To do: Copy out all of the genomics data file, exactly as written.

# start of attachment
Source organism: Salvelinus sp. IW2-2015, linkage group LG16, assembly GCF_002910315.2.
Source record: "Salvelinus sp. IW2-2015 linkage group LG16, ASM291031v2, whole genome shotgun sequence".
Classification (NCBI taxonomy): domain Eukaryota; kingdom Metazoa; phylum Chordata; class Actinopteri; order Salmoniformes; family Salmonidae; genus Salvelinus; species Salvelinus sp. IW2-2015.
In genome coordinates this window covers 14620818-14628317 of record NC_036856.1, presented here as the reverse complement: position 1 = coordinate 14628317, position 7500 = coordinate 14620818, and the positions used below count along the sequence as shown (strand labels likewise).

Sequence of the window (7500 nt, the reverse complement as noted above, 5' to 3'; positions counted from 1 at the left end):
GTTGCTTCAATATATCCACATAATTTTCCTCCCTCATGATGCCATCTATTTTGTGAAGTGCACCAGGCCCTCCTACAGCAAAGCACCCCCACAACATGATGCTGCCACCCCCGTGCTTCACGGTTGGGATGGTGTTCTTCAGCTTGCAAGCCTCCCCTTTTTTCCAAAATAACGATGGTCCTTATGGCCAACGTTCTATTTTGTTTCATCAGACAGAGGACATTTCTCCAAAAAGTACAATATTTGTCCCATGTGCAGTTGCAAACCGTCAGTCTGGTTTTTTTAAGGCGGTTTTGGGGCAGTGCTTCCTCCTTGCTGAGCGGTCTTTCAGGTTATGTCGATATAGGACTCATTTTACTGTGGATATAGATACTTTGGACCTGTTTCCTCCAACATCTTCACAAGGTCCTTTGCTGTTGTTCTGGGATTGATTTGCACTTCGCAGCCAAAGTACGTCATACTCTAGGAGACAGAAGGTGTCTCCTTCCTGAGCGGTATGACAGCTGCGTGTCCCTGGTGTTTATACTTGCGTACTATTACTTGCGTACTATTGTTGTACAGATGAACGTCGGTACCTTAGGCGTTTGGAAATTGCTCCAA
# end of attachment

Source organism: Salvelinus sp. IW2-2015, linkage group LG16, assembly GCF_002910315.2.
Source record: "Salvelinus sp. IW2-2015 linkage group LG16, ASM291031v2, whole genome shotgun sequence".
Classification (NCBI taxonomy): domain Eukaryota; kingdom Metazoa; phylum Chordata; class Actinopteri; order Salmoniformes; family Salmonidae; genus Salvelinus; species Salvelinus sp. IW2-2015.
In genome coordinates this window covers 14620818-14628317 of record NC_036856.1, presented here as the reverse complement: position 1 = coordinate 14628317, position 7500 = coordinate 14620818, and the positions used below count along the sequence as shown (strand labels likewise).

Sequence of the window (7500 nt, the reverse complement as noted above, 5' to 3'; positions counted from 1 at the left end):
GTTGCTTCAATATATCCACATAATTTTCCTCCCTCATGATGCCATCTATTTTGTGAAGTGCACCAGGCCCTCCTACAGCAAAGCACCCCCACAACATGATGCTGCCACCCCCGTGCTTCACGGTTGGGATGGTGTTCTTCAGCTTGCAAGCCTCCCCTTTTTTCCAAAATAACGATGGTCCTTATGGCCAACGTTCTATTTTGTTTCATCAGACAGAGGACATTTCTCCAAAAAGTACAATATTTGTCCCATGTGCAGTTGCAAACCGTCAGTCTGGTTTTTTTAAGGCGGTTTTGGGGCAGTGCTTCCTCCTTGCTGAGCGGTCTTTCAGGTTATGTCGATATAGGACTCATTTTACTGTGGATATAGATACTTTGGACCTGTTTCCTCCAACATCTTCACAAGGTCCTTTGCTGTTGTTCTGGGATTGATTTGCACTTCGCAGCCAAAGTACGTCATACTCTAGGAGACAGAAGGTGTCTCCTTCCTGAGCGGTATGACAGCTGCGTGTCCCTGGTGTTTATACTTGCGTACTATTACTTGCGTACTATTGTTGTACAGATGAACGTCGGTACCTTAGGCGTTTGGAAATTGCTCCAA